New singles from Charles Lloyd, Jeff Parker and Eldar Djangirov: Photos, Videos, Sounds

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Charles Lloyd, “Requiem (Live From the Loberto Theatre)”

For that performance, at the historic Lobero Theatre, Lloyd called upon an elite cadre of younger musical partners: pianist Gerald Clayton, guitarist Julian Lage, drummer Eric Harland and bassist Reuben Rogers. They played songs from across his career, making the concert a retrospective. Blue Note Records — whose president, Don Was, briefly sat in along with rhythm-and-blues icon Booker T. Jones — captured the music for a monumental release, 8: Kindred Spirits (Live from the Lobero), due out on Feb. 14.

Available as a limited-edition boxed set, it will consist of three LPs, two CDs and a concert DVD, with a hardcover book and a pair of photographic prints. (A standard version — LP/DVD, CD/DVD or digital — will feature only music from the first set.)

“Requiem,” a prayerful ballad Lloyd has recorded many times over the years, going back to Notes From Big Sur in 1991, is the first single from this new release. The video above, taken from the DVD, captures the slow build of this performance, with fine solos by Lage and Clayton as well as the man of the hour.

Charles Lloyd is on tour this spring; his Kindred Spirits band will be at the Blue Note in New York on April 25 and 26, as part of a four-night residency.

Eldar, “Anthemic”

Eldar Djangirov has been an undeniable force of pianism for at least the last 15 years, since his major-label debut at age 17. He’ll turn 33 this month, and his artistry has evolved on multiple fronts, judging by the first taste of a dynamic new trio album, Rhapsodize. Due out on Feb 21, it features Raviv Markovitz on bass and Jimmy Macbride on drums, with a track list that includes jazz standards, like “A Night in Tunisia,” as well as some original compositions.

“Anthemic,” which has its video premiere here, is one of those originals — a forward-tilt tune that presses the piano, and the entire rhythm team, into contrapuntal overdrive. File it under “new-wave acoustic fusion,” depending on your taste for classification. Whatever you call it, this is music of dazzling effect, especially during a piano solo that shoots into the stratosphere, just after the two-minute mark.

Jeff Parker, “Go Away”

Several years ago, guitarist Jeff Parker released The New Breed, a calmly intoxicating album that metabolized ideas from experimental jazz, hip-hop, funk and soul. Among other things, it was a tribute to Parker’s father, who died as the album was taking shape. Now comes a follow-up inspired by Parker’s mother, who’s still with us. Suite for Max Brown — Maxine Brown was her maiden name — will be released on Jan. 24, inaugurating a partnership between International Anthem and Nonesuch.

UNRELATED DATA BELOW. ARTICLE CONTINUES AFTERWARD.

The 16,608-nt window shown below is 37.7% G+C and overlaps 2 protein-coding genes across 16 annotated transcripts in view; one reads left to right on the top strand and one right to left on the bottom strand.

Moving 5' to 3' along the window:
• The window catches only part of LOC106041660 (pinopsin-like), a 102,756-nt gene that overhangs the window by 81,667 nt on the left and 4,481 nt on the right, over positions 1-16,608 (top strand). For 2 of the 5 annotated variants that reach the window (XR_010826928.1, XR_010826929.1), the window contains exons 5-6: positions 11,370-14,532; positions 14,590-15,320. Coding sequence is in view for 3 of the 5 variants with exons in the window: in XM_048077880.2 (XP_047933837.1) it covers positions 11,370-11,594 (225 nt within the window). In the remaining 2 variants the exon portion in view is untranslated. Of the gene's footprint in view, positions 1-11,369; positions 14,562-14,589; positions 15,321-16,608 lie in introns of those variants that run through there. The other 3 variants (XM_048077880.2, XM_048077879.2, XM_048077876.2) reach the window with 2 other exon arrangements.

The album features a cadre of players in Parker’s circle, including Josh Johnson, on piano and saxophone; Paul Bryan, who plays bass and co-produced; and Rob Mazurek, on cornet. “Go Away,” the second single, rides a groove that draws from both Afrobeat and, to my ears, the percussive funk guru David Garibaldi. (At this point it’s unclear which of the three drummers are on the album — Jay Bellerose, Makaya McCraven or Jamire Williams — is on this track.) As for the title, which surfaces as a refrain: sometimes what’s needed is an anthem of refusal.

Norma Winstone & John Taylor, “Lucky To Be Me”

The incomparable singer and lyricist Norma Winstone has maintained creative partnerships with many leading musicians, within and beyond her native England — and for many years, her chief collaborator was her husband, the elegant pianist John Taylor.  In Concert is a snapshot of their musical partnership, recorded in 1988 at the Guildhall Music School in London. It was released on cassette just over a decade ago, and will see wider release this Friday, on Sunnyside.

The album opens with a version of “Lucky to Be Me,” from Leonard Bernstein’s 1944 Broadway musical On the Town. Its upbeat spirit is a tonic — and also serves, at this juncture, as a moving tribute to Winstone’s bond with Taylor, who died several years ago, at 72.

McPhee / Rempis / Reid / Lopez / Nilssen-Love, “Qaanaaq Part 1 (Excerpt)”

One evening late in 2018, a cosmic alignment brought five fearless improvisers together for the Transmission Series at Chicago’s Hungry Brain. Along with saxophonist Dave Rempis, a fixture on the series, they included Joe McPhee on pocket trumpet and tenor saxophone; Tomeka Reid, on cello; Brandon Lopez, on bass; and Paal Nilssen-Love. on drums. Their take-no-prisoners free improv will soon see release on Rempis’ indie label, Aerophonic Records.

Of Things Beyond Thule volume 1 will be released on Feb. 18 as an instant collector’s item: it will only be available on vinyl, in a pressing of just 330 copies. The only digital trace of the album is this five-minute excerpt of Side A, titled “Qaanaq Part 1.” It should be enough to whet the appetite, for anyone drawn to this sort of spontaneous communion, and these shining exponents of the form.

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